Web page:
International Relations

Use of Predators Sets Dangerous Precedent

My op-ed “Use of Predators Sets Dangerous Precedent” appeared today on Antiwar.com. In it, I criticize President Obama’s decision to authorize drone warfare in Libya. I write:

“The expediency of drones makes it all-too-tempting for governments to use them frequently and carelessly, brushing aside the ethical questions they raise and ignoring the long-term security consequences their use could entail.” Click here to read the full article. Thanks, as always, for reading.

Two cents about COIN

My latest op-ed, “Two cents about COIN,” appeared today on Antiwar.com. It discusses the the growing faith of U.S. political and military leaders in the military doctrine of COIN, or manpower-intensive counterinsurgency warfare. You can find the op-ed here as well as pasted below; if you enjoy it, please consider sharing it on your Facebook wall, mentioning it on Twitter, or linking to it on your blog. Thanks, as always, for reading.

Excerpts from Jonathan Glover's 'Humanity'

Jonathan Glover’s Humanity: A Moral History of the Twentieth Century is one of the best and most important books I have ever read. Excerpts below: — An extimate for the period from 1900 until 1989 is that war killed 86 million people. Eighty-six million is a small proportion of all those alive during the ninety years, and is a small number compared to those who have died from hunger and preventable diseases.

U.S. Should Resist the Urge to Confront Kim Jong-Il

My latest op-ed, “Resist the Urge to Confront Kim Jong-Il,” appeared on Antiwar.com this morning. In it, I make the case that any honest examination of the U.S.’s policy options regarding North Korea must begin with the acknowledgment that, first, war is not an option, and second, that the strategies of isolation and sanctions have been tried and have failed for 60 years. Accordingly, our only chance for a resolution of the North Korean issue is through direct talks with the North aimed at a comprehensive peace settlement and an official end to the Korean War.

Out of Range: The ethics of U.S. drone strikes in Pakistan

My latest op-ed, “Out of Range,” appeared in this morning’s edition of Antiwar.com. In it, I explore the ethical dilemma of the U.S.’s ongoing campaign of drone strikes in Pakistan. This is shaping up to be one of the hottest contemporary debates in foreign policy circles. I write: “Technology and wealth have made it possible for the U.S. to exercise decisive military power anywhere in the world. But our technology and our wealth often outrun our wisdom, our prudence, and our moral sensibilities.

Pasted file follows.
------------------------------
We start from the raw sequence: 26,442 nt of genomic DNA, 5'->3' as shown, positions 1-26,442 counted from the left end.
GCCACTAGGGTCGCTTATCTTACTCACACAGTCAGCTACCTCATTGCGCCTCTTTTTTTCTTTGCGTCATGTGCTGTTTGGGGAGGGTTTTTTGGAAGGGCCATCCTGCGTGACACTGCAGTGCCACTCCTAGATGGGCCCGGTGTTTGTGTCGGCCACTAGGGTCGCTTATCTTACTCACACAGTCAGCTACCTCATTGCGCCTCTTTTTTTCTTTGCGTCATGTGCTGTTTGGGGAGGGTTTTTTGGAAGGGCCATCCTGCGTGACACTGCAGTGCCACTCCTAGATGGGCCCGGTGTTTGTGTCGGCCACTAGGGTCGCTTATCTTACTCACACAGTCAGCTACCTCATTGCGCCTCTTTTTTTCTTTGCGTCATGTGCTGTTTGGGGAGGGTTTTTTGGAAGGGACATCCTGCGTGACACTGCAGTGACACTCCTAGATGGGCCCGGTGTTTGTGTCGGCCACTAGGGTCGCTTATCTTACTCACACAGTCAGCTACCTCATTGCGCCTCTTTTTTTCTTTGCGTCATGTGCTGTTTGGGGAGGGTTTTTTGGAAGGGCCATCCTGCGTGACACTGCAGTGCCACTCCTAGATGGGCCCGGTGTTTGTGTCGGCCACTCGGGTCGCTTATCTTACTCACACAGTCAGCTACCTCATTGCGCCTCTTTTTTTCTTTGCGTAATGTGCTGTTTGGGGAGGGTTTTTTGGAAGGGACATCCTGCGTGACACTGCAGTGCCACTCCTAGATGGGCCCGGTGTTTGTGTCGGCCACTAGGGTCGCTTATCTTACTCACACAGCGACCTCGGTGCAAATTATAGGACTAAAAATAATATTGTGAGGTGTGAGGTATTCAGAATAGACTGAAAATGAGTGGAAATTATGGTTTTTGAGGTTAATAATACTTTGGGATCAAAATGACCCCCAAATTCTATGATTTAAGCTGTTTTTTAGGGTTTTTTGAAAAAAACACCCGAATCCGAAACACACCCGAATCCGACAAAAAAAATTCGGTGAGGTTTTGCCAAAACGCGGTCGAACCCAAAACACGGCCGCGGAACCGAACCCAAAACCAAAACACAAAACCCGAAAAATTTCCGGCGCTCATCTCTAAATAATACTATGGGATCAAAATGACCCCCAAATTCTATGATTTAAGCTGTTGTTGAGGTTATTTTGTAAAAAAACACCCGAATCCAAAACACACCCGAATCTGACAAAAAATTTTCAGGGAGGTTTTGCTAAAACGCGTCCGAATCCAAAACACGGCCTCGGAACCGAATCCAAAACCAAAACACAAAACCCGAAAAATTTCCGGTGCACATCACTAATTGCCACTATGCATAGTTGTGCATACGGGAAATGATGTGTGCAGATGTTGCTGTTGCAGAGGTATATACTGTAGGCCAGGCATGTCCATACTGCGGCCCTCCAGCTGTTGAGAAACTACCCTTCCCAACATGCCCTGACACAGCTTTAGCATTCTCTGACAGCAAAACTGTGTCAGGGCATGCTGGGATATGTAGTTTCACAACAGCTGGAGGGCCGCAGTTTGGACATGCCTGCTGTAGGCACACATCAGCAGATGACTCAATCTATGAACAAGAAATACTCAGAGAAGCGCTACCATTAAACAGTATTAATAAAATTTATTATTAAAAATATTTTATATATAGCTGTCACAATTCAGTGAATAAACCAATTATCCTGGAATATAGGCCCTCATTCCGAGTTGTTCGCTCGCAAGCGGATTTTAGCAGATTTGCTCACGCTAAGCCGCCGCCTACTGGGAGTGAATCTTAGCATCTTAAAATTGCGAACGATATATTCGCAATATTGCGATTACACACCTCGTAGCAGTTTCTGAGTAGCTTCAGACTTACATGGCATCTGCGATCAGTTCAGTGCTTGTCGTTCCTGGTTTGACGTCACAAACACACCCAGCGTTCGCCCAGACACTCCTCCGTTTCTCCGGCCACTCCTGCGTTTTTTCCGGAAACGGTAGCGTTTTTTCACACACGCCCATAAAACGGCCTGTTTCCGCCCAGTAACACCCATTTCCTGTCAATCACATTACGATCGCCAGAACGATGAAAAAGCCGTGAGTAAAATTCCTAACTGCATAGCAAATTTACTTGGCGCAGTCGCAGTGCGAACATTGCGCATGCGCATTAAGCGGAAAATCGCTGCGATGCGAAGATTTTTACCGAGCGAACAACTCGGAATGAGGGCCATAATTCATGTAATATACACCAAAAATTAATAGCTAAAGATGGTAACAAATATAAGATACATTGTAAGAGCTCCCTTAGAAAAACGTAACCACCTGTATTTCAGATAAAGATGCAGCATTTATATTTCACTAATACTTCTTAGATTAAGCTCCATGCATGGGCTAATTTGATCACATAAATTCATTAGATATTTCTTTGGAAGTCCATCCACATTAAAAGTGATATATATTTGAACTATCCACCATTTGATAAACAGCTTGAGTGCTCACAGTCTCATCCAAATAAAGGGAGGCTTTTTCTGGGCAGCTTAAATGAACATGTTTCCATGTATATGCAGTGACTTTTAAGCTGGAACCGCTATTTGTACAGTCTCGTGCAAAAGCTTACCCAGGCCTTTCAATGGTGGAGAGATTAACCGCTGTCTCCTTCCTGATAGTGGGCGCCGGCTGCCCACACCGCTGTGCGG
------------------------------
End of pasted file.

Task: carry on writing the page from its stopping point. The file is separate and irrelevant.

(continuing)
Mark C. Taylor on 'reforming higher education'

Mark C. Taylor, contrarian philosopher and chair of Columbia University’s Department of Religion, caused a firestorm in the academic community with his op-ed, “End the University as We Know It,” in yesterday’s New York Times. The op-ed remains at the top of the NYT’s most-emailed list. There are few better places to have a debate about the philosophy of education than the University of Chicago, where the Core Curriculum and the school’s historical emphasis on liberal education and distaste for vocational education permeates everything.

2008 Reading Recommendations

Happy New Year! At the end of each of the past three years, I’ve written a post listing the best books I’ve read over the course of the year in order to bring these books to the attention of others. My lists from 2007 and 2006 are available here and here. As usual, I’ve put the titles of the five books most important to me this year in bold, and I’ve linked each book to its Amazon.

Howard Zinn on World War II

I’ve intended to read Howard Zinn’s revisionist history of the United States - A People’s History of the United States - for years, and I finally buckled down and started it this week. It is an excellent and eye-opening book, to say the least, and I found myself becoming absorbed in and largely agreeing with the narrative of the first few chapters - his interpretation of the “discovery” and colonization of America.

The Nuclear Peace and its Consequences for China's Rise

I just put the finishing touches on my M.A. thesis, bringing one of the most stressful months of my life to a satisfying close. 10,181 words, 45 pages, three entirely different drafts, and an ungodly amount of writing and revision. I am happy with the finished product and will turn it in tomorrow morning, then post a link to it online. My faculty advisor was John Mearsheimer, the best professor I’ve had at the U of C and one of the most influential international relations scholars in America.

The Two Mules: A Fable for the Nations